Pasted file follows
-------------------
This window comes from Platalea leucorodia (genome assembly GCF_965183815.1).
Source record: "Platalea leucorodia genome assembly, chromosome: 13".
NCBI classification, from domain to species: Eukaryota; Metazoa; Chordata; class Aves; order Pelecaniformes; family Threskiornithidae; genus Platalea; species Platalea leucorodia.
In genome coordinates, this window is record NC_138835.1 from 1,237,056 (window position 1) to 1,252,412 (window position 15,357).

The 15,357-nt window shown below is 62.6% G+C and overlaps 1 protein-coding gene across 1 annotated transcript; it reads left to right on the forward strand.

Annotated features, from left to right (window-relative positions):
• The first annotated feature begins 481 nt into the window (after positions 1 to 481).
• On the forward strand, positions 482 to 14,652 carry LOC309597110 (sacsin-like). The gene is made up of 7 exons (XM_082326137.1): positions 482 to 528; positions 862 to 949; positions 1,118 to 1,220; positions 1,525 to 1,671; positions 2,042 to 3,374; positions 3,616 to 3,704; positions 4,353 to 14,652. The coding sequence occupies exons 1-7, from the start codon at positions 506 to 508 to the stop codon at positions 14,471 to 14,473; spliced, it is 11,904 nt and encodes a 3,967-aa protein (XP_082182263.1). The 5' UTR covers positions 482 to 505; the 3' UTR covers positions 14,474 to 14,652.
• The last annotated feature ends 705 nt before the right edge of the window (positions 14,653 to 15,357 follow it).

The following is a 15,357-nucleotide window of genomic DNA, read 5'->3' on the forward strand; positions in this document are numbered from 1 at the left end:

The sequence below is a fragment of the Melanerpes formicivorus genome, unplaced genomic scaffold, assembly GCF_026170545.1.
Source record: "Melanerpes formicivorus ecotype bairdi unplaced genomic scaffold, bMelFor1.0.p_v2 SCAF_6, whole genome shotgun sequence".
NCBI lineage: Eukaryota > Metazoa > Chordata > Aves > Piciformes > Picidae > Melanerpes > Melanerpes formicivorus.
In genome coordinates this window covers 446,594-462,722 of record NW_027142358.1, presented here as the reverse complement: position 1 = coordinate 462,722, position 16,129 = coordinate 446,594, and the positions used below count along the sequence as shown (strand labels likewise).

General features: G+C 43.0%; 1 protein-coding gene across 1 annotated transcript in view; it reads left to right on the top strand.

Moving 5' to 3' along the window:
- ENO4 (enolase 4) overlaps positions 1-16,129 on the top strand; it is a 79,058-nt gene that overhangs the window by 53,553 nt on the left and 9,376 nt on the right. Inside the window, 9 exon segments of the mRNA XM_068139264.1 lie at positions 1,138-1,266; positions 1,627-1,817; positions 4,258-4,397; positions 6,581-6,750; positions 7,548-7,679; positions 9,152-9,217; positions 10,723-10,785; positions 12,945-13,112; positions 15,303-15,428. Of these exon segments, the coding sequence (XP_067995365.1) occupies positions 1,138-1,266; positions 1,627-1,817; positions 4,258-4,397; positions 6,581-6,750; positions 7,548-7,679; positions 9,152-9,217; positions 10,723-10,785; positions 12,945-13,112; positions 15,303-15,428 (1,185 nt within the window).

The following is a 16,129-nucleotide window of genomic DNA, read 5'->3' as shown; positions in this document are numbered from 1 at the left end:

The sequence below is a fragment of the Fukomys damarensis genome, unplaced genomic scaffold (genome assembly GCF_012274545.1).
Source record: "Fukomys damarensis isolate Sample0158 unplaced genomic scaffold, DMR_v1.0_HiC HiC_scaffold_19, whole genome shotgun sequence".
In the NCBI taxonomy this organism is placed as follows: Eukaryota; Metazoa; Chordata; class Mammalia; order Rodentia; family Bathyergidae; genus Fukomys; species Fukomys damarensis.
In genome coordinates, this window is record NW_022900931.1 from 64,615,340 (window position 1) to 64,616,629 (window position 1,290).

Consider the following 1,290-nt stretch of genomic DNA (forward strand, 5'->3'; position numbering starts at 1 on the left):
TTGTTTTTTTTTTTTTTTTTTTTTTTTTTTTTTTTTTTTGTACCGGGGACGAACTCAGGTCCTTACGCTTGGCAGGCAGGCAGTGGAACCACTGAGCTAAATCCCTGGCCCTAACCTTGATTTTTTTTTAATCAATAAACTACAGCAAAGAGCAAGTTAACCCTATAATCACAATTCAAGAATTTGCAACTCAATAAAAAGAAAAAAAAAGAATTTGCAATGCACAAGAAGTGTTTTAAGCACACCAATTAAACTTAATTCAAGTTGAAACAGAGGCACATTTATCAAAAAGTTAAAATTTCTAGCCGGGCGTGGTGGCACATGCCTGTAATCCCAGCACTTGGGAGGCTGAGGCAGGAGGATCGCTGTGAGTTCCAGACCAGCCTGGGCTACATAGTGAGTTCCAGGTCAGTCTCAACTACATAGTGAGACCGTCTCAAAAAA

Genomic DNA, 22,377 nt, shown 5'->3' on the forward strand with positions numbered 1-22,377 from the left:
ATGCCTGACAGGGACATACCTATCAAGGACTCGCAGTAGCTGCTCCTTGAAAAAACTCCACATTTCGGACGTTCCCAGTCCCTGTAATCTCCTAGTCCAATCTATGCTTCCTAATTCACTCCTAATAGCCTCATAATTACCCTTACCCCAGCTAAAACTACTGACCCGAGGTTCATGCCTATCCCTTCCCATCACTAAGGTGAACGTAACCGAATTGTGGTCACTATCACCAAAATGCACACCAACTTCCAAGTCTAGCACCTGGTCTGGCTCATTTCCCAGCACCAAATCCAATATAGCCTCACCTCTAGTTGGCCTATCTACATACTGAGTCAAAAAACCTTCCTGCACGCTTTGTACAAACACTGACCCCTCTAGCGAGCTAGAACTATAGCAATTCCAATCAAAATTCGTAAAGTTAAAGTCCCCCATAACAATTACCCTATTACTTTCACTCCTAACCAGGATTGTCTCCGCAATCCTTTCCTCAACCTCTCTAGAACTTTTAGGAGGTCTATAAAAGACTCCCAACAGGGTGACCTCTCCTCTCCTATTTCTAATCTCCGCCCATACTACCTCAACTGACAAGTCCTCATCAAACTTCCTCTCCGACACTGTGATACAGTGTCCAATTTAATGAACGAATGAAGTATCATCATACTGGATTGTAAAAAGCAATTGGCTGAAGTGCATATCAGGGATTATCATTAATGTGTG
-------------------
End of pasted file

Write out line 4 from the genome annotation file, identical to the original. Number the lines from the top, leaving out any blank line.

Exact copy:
In genome coordinates, this window is record NC_138835.1 from 1,237,056 (window position 1) to 1,252,412 (window position 15,357).